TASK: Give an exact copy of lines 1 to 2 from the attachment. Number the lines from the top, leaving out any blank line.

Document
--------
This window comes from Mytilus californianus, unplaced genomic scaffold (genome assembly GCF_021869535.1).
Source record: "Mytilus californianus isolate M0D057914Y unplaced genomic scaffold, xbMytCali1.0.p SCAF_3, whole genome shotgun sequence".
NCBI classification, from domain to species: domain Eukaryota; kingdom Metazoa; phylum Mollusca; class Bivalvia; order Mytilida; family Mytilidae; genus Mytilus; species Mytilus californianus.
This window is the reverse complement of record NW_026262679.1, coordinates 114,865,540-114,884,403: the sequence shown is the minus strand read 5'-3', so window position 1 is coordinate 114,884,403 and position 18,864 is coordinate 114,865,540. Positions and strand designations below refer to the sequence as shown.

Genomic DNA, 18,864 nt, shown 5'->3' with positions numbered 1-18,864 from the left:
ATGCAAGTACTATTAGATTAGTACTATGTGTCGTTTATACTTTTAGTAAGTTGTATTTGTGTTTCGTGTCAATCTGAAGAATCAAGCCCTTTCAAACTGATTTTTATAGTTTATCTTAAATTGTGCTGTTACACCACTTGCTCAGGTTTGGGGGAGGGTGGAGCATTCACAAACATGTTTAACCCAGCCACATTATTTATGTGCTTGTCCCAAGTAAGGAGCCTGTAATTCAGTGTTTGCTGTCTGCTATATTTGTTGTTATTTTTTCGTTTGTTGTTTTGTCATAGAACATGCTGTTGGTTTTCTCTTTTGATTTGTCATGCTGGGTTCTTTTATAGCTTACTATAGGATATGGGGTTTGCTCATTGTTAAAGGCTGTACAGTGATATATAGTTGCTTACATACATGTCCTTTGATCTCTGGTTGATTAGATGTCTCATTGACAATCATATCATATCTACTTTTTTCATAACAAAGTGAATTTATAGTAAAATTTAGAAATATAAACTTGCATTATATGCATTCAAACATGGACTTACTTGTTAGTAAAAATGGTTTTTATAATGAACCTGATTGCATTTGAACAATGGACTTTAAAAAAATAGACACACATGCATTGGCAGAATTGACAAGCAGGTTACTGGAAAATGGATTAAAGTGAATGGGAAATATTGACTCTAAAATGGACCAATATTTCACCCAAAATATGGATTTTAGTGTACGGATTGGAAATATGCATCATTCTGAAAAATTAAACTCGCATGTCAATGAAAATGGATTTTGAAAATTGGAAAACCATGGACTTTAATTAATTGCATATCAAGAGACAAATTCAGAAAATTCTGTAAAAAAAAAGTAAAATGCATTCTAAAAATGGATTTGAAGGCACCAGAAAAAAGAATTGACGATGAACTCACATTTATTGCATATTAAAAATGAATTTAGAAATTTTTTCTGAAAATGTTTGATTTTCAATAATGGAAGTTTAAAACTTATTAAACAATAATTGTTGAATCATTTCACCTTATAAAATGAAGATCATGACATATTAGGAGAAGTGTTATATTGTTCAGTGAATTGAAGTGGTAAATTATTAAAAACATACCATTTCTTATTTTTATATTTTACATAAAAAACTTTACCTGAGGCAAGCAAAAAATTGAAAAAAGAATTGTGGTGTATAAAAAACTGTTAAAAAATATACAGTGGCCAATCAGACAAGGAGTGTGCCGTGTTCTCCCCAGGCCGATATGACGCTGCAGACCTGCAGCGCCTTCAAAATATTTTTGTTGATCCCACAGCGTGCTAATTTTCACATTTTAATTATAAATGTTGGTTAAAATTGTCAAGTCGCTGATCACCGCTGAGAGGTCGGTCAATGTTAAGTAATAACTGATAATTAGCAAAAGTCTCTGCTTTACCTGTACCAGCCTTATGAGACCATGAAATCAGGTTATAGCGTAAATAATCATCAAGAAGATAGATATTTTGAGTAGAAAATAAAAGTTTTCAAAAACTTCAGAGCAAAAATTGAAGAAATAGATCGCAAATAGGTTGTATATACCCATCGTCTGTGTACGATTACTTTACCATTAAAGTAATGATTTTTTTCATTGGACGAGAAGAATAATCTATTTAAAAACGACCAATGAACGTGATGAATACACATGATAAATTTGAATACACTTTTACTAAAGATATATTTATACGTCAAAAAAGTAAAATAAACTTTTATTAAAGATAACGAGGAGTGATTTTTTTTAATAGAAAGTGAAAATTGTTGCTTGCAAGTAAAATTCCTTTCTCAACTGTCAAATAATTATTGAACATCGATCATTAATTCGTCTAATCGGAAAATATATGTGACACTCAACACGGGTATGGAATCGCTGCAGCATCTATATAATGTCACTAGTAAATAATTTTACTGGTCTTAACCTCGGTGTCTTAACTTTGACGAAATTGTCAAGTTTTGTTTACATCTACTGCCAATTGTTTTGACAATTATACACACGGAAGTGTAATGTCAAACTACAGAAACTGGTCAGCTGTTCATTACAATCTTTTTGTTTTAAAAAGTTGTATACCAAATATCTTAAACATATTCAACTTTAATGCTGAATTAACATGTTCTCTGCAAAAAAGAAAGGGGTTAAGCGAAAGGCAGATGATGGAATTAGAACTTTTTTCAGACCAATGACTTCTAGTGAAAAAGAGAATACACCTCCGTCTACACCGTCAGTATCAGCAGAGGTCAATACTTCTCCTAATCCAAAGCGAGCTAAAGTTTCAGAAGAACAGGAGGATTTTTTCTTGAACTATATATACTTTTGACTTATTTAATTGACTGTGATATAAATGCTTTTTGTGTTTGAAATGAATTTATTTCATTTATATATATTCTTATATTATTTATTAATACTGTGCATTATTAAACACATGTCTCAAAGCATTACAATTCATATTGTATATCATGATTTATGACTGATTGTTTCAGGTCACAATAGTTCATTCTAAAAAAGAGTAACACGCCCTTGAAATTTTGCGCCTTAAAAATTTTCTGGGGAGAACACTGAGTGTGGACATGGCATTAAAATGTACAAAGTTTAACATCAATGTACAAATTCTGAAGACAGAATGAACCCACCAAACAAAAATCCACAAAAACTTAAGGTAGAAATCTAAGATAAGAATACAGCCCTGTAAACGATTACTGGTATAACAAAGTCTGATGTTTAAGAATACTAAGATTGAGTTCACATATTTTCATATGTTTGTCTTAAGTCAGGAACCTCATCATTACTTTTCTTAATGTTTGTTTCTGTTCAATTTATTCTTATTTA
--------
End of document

This window comes from Mytilus californianus, unplaced genomic scaffold (genome assembly GCF_021869535.1).
Source record: "Mytilus californianus isolate M0D057914Y unplaced genomic scaffold, xbMytCali1.0.p SCAF_3, whole genome shotgun sequence".